### Why do this problem?

This problem offers students the opportunity to consider the
symmetry of dodecahedra, and to develop insights from reasoning
about dodecahedra to help them to analyse symmetry in
icosahedra.

### Possible approach

The problem could be given to students to work on
independently (perhaps as a homework task) but could also be used
as a whole class activity as follows:

Start by making sure students are happy with the idea that
opposite faces of a six-sided die sum to 7, and then challenge them
to come up with a dodecahedral die where the opposite faces sum to
13. Some students may wish to visualise the die, some may be happy
working with a two-dimensional representation, and some may prefer
to create a net and actually make the die in three
dimensions.

There is opportunity for rich discussion about the number of
distinct dodecahedral dice it is possible to make (with the
constraint that opposite faces sum to 13), and different groups of
students could be encouraged to work with distinct dice.

Once students have created (or visualised) their die, ask them
to create a frequency table showing the frequency with which the
different edge scores occur.

"Does everyone get a symmetric distribution?"

"Are you surprised that everyone got a symmetric distribution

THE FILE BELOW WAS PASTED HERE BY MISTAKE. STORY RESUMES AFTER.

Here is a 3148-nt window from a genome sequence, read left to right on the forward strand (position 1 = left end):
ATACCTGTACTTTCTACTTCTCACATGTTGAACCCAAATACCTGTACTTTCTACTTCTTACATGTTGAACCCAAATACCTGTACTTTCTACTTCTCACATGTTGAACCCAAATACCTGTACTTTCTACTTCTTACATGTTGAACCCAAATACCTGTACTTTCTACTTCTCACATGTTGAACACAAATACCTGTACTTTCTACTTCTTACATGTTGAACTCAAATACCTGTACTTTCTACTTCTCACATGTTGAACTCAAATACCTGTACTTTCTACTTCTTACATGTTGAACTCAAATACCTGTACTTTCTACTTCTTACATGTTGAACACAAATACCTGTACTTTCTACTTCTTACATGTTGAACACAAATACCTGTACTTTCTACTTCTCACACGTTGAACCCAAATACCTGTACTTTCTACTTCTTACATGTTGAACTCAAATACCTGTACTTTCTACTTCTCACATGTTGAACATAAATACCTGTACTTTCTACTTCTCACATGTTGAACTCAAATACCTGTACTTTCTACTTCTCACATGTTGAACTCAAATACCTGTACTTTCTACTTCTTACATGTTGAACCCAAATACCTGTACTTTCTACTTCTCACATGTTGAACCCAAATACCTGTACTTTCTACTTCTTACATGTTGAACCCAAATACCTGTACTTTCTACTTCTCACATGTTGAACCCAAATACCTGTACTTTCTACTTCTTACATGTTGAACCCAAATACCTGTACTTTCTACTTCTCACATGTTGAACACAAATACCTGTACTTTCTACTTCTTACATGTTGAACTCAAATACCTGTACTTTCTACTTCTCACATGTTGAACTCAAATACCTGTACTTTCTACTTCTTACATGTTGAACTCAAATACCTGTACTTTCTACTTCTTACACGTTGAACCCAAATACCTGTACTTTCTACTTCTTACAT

even if they started with different dice?"

"Can you explain why it was symmetric?"

This could lead into rich discussion about the symmetry of the
distribution and how it relates to the constraint that opposite
faces sum to 13.

Finally, once students have explanations of where the symmetry
in the distribution comes from, they could be challenged to do a
similar analysis for corner totals of the dodecahedral die, or for
edges or corner totals on an icosahedral die.

### Key questions

If a face of the die is numbered $n$, what would the opposite
face be numbered?

If adjacent faces were numbered $n$ and $m$ (with an edge
total between them of $n+m$, what would the opposite edge total
be?

### Possible extension

Write up a really clear proof of the result concerning the
symmetric distribution of the edge totals.

I have a 100-sided die. To the eye, it looks pretty regular,
but it can't be exactly regular because there is no such thing as a
100 sided Platonic solid. Consider the issues which might arise in
an analysis of the various totals.

### Possible support

Spend time considering the edge totals of the six-sided die to make
sense of the symmetry there before working on the
dodecahedron.